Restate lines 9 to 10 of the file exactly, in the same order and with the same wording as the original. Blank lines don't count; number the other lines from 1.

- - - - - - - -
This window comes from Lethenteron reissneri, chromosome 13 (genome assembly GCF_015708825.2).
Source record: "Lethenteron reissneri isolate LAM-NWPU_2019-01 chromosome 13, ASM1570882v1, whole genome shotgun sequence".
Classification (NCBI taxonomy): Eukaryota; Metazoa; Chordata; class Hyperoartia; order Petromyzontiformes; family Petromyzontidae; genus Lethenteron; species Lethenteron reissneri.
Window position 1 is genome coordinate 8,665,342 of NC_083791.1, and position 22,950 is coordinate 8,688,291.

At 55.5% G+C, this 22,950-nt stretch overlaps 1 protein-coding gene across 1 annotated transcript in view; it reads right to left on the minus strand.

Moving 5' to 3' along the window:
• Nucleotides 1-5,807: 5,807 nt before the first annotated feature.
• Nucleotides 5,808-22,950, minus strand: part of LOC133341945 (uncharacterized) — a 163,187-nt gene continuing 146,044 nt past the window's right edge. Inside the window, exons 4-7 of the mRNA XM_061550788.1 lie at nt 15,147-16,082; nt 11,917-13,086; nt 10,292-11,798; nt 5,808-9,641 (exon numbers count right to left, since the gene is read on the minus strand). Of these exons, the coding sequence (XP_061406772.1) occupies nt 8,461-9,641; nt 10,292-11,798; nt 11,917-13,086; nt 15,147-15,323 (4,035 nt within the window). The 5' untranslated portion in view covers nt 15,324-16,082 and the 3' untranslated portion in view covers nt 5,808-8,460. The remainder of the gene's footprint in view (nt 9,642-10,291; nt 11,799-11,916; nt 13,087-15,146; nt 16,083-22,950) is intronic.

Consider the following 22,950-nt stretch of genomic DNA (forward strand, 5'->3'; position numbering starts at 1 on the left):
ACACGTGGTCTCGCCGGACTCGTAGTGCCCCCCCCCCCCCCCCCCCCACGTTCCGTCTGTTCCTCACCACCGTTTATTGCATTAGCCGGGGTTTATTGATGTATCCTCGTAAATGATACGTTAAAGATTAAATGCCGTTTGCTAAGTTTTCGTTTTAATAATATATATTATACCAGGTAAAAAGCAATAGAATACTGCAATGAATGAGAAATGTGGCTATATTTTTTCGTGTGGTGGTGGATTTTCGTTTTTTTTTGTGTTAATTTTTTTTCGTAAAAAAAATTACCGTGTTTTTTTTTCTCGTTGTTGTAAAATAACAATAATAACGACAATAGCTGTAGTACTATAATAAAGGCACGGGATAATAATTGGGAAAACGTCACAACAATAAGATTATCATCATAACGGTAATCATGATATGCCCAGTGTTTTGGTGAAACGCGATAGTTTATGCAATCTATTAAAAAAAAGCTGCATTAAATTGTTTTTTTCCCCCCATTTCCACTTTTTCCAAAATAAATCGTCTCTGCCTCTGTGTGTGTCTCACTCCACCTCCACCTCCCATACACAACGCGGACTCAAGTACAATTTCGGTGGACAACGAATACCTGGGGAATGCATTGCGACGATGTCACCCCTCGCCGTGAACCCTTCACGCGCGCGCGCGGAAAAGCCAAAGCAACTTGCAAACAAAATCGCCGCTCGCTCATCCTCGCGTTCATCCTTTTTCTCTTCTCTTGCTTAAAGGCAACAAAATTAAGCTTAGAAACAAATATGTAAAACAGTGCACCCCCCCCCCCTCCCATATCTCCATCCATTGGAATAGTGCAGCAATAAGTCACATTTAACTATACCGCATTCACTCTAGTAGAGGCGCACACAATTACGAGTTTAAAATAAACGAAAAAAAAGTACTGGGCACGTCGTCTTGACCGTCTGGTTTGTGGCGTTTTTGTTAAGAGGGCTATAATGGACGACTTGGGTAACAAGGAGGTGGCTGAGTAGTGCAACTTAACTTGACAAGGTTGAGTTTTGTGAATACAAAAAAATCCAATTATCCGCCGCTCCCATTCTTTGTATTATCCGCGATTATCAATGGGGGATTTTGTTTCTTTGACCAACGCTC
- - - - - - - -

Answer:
Consider the following 22,950-nt stretch of genomic DNA (forward strand, 5'->3'; position numbering starts at 1 on the left):
ACACGTGGTCTCGCCGGACTCGTAGTGCCCCCCCCCCCCCCCCCCCCACGTTCCGTCTGTTCCTCACCACCGTTTATTGCATTAGCCGGGGTTTATTGATGTATCCTCGTAAATGATACGTTAAAGATTAAATGCCGTTTGCTAAGTTTTCGTTTTAATAATATATATTATACCAGGTAAAAAGCAATAGAATACTGCAATGAATGAGAAATGTGGCTATATTTTTTCGTGTGGTGGTGGATTTTCGTTTTTTTTTGTGTTAATTTTTTTTCGTAAAAAAAATTACCGTGTTTTTTTTTCTCGTTGTTGTAAAATAACAATAATAACGACAATAGCTGTAGTACTATAATAAAGGCACGGGATAATAATTGGGAAAACGTCACAACAATAAGATTATCATCATAACGGTAATCATGATATGCCCAGTGTTTTGGTGAAACGCGATAGTTTATGCAATCTATTAAAAAAAAGCTGCATTAAATTGTTTTTTTCCCCCCATTTCCACTTTTTCCAAAATAAATCGTCTCTGCCTCTGTGTGTGTCTCACTCCACCTCCACCTCCCATACACAACGCGGACTCAAGTACAATTTCGGTGGACAACGAATACCTGGGGAATGCATTGCGACGATGTCACCCCTCGCCGTGAACCCTTCACGCGCGCGCGCGGAAAAGCCAAAGCAACTTGCAAACAAAATCGCCGCTCGCTCATCCTCGCGTTCATCCTTTTTCTCTTCTCTTGCTTAAAGGCAACAAAATTAAGCTTAGAAACAAATATGTAAAACAGTGCACCCCCCCCCCCTCCCATATCTCCATCCATTGGAATAGTGCAGCAATAAGTCACATTTAACTATACCGCATTCACTCTAGTAGAGGCGCACACAATTACGAGTTTAAAATAAACGAAAAAAAAGTACTGGGCACGTCGTCTTGACCGTCTGGTTTGTGGCGTTTTTGTTAAGAGGGCTATAATGGACGACTTGGGTAACAAGGAGGTGGCTGAGTAGTGCAACTTAACTTGACAAGGTTGAGTTTTGTGAATACAAAAAAATCCAATTATCCGCCGCTCCCATTCTTTGTATTATCCGCGATTATCAATGGGGGATTTTGTTTCTTTGACCAACGCTC